He is the face on the fifty-dollar bill. It is his statue that millions of Americans see each night on the nightly news in front of the U.S. Capitol. He is a well-known name to those with even a nodding familiarity with American history, but he is relegated by most of us to the background, not the foreground of American history. This was not always the case. In the 19th century, Ulysses S. Grant was universally recognized as one of the country's greatest men.
Ulysses Grant was, first and foremost, the greatest Union hero of the Civil War. His hard-nosed fighting style won him the nickname "Unconditional Surrender" Grant and the admiration of the Northern public. He was the author of the great Union victory at Vicksburg, which etched his name in military history and irrevocably altered the course of the war. He was Lincoln's favorite general, and was elevated to an exalted military rank held previously only by George Washington. He was a leader for whom thousands of Northern soldiers were willing to fight and die, and for whom thousands did. Perhaps most memorably, he was the general who took Robert E. Lee's surrender at Appomattox, and the author of its generous terms.
Grant was also President of the United States during one of the most tumultuous moments in its history for two terms. He struggled to define the meaning of the war he had fought so hard to win, and the union he had fought to preserve. As President, he confronted scandal and economic depression. He sought ways to re-establish national unity and sectional harmony after a bloody and divisive conflict. Most important to us today, he confronted fundamental questions about the role of freed African Americans within the American nation. He was, in sum, a pivotal figure at a pivotal time.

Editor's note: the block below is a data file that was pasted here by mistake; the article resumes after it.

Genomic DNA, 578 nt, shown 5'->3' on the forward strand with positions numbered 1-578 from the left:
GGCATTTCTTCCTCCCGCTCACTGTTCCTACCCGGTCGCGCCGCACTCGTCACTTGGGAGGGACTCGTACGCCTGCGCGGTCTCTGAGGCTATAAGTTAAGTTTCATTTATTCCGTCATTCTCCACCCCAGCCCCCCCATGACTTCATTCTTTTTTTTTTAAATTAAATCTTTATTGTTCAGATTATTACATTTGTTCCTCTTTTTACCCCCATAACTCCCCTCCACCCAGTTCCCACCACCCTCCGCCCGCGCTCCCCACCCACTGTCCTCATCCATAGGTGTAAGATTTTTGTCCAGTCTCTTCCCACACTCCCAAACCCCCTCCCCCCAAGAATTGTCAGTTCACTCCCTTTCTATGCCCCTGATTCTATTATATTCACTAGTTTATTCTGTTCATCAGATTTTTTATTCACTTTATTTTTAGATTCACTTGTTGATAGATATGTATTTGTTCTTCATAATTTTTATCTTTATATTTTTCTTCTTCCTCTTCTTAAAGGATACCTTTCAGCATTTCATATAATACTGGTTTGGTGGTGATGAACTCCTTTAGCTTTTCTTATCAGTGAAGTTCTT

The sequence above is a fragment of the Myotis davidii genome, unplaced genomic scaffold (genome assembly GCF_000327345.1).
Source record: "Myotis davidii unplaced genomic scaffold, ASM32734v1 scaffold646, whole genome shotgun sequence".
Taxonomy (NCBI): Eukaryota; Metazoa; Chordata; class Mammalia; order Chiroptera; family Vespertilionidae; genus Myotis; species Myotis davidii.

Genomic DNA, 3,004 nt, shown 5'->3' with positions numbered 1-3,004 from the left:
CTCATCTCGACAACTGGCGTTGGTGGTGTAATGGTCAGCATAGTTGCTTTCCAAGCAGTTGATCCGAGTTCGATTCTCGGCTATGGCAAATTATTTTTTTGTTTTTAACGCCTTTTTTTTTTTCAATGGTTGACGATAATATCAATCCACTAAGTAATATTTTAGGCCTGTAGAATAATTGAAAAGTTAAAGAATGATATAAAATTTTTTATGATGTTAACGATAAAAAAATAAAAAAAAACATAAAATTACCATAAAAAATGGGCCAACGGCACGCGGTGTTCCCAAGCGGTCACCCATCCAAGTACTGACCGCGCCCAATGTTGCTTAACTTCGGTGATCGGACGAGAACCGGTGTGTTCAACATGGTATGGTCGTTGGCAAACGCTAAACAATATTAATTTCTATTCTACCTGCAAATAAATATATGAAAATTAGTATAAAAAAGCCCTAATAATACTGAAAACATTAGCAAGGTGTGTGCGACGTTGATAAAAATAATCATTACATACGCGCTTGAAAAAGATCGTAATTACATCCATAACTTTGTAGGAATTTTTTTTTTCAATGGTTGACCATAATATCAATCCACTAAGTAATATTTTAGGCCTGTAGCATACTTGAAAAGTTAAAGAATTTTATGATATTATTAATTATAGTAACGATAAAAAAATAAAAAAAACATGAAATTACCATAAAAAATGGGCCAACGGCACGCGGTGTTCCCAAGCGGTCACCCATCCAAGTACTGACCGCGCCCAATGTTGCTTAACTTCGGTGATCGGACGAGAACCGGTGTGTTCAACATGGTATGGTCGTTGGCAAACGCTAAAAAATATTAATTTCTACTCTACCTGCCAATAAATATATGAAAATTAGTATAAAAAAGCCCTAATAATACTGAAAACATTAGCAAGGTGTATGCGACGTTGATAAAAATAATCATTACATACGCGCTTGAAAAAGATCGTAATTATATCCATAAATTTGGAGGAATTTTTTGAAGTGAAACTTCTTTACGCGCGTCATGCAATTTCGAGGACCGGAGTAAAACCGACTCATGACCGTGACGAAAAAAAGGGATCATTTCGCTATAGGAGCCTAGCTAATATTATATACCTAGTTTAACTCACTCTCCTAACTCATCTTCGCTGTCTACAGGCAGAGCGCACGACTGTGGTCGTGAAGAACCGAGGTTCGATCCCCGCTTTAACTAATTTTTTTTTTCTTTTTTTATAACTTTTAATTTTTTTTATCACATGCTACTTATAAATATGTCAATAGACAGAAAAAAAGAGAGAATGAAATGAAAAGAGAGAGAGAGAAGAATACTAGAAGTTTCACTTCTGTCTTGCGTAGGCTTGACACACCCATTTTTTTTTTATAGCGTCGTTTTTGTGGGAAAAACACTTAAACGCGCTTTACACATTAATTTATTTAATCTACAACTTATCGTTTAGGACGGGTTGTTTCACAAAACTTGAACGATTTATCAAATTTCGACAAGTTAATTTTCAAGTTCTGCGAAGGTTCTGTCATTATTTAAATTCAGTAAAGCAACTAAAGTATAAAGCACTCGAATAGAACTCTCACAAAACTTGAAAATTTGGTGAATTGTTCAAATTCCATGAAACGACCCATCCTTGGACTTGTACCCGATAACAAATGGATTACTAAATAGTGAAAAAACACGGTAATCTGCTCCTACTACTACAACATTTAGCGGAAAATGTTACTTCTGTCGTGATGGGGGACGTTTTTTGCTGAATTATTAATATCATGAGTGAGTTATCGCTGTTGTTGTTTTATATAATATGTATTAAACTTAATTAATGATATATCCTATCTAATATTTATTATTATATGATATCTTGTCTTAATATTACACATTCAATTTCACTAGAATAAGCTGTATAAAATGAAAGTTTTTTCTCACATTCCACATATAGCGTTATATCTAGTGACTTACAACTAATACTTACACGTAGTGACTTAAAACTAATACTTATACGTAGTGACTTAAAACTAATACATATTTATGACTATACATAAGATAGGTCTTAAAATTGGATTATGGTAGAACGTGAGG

Few public figures have ever held a such a firm grip on the American popular imagination. Grant was a man whose rise from obscurity made him a hero to millions who could see themselves in him. An ordinary man who faced and met extraordinary challenges, his successes and failures seemed to encapsulate the national character. He was so popular with the American public that, despite his two scandal-ridden terms as president, he was nearly nominated to run for a third term.
As a general, he had fought to preserve the Union. As President, he helped to oversee the transformation from union to nation. As a former president, he was the embodiment of the very idea of national union, and of America's entry onto the world stage. As a dying general, he was the symbol of the nation's greatest and most traumatic war. The story of Ulysses S. Grant's life, from his first days on the Ohio frontier to his last days out-writing death in the Adirondacks, is an endlessly fascinating one. It is also, as one historian puts it, "a story central to understanding the American experience."
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